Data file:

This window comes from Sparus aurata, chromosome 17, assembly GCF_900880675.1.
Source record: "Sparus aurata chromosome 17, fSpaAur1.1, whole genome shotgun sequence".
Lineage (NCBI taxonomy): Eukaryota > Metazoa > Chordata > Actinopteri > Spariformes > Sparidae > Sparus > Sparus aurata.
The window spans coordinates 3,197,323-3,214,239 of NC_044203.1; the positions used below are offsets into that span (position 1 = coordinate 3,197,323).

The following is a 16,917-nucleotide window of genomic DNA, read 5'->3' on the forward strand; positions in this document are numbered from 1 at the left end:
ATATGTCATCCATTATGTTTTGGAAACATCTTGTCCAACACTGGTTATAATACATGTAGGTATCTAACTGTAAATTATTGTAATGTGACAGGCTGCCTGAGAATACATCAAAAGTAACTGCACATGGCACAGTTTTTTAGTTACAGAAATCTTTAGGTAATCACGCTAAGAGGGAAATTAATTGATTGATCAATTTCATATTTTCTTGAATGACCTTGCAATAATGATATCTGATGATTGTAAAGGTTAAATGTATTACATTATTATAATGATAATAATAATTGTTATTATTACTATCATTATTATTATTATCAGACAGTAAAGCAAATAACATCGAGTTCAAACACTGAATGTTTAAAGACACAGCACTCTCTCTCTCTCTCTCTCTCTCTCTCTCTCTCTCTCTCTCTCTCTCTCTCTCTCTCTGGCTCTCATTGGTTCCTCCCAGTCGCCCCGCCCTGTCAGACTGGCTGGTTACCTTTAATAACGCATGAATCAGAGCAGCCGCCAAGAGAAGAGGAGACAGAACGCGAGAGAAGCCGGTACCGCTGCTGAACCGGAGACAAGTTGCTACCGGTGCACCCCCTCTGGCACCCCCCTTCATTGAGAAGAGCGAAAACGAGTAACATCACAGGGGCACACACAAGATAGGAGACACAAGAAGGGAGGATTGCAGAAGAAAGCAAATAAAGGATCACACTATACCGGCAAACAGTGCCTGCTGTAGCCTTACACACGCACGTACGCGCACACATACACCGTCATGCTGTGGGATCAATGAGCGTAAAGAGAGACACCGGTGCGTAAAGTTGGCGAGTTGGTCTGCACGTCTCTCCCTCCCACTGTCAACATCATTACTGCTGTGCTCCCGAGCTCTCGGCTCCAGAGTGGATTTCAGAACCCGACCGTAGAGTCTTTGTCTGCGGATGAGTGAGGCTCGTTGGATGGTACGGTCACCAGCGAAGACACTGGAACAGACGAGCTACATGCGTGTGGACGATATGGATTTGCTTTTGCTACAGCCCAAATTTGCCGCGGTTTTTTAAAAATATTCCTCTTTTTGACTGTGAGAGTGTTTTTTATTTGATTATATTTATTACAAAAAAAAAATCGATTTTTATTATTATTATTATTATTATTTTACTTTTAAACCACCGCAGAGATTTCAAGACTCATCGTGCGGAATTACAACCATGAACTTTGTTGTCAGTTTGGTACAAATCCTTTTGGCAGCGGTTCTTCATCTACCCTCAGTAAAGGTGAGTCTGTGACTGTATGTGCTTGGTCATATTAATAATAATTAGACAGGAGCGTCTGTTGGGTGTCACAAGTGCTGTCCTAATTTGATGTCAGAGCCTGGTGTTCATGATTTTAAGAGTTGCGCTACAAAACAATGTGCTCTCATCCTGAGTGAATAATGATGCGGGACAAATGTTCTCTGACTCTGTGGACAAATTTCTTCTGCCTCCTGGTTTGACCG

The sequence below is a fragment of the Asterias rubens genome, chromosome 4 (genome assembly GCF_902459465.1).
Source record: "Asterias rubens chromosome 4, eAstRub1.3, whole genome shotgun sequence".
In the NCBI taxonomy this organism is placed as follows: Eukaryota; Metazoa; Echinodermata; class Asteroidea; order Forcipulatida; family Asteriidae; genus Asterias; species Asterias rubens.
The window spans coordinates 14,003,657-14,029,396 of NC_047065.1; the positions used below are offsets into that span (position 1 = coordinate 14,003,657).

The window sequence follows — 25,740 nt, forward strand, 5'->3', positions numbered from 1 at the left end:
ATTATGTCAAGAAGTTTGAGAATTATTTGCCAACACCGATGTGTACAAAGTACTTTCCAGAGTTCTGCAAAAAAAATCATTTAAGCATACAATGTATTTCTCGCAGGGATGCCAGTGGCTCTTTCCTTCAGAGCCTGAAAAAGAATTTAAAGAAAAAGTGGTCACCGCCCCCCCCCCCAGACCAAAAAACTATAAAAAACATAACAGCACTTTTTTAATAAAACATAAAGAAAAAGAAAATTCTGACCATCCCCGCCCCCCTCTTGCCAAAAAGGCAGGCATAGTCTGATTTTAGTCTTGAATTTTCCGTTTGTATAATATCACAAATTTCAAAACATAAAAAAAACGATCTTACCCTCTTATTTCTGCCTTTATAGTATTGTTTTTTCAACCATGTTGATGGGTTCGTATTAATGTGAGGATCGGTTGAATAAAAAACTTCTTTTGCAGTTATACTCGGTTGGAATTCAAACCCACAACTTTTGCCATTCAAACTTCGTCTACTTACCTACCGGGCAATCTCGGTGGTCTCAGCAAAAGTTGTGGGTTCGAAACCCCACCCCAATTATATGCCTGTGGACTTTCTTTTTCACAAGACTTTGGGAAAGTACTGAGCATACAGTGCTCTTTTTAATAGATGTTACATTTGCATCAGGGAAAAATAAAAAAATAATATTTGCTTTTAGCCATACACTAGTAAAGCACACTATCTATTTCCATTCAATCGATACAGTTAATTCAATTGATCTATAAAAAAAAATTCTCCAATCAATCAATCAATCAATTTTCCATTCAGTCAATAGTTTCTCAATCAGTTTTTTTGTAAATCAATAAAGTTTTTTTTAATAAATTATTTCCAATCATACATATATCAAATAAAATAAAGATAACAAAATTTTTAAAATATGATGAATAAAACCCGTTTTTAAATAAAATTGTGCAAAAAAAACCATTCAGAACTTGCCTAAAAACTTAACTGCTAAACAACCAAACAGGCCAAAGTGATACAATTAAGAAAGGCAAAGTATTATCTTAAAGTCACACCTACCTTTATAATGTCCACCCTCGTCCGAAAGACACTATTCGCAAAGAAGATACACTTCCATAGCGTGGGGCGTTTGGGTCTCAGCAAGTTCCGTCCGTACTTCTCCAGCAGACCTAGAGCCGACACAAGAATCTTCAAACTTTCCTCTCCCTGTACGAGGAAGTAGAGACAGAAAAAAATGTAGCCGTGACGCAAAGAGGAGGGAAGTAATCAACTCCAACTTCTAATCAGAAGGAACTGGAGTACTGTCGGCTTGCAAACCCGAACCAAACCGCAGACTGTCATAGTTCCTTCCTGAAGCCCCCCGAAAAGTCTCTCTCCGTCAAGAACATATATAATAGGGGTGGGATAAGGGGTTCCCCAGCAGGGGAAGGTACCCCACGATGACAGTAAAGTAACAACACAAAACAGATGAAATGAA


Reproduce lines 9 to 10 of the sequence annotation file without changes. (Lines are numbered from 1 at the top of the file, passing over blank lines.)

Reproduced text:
In the NCBI taxonomy this organism is placed as follows: Eukaryota; Metazoa; Echinodermata; class Asteroidea; order Forcipulatida; family Asteriidae; genus Asterias; species Asterias rubens.
The window spans coordinates 14,003,657-14,029,396 of NC_047065.1; the positions used below are offsets into that span (position 1 = coordinate 14,003,657).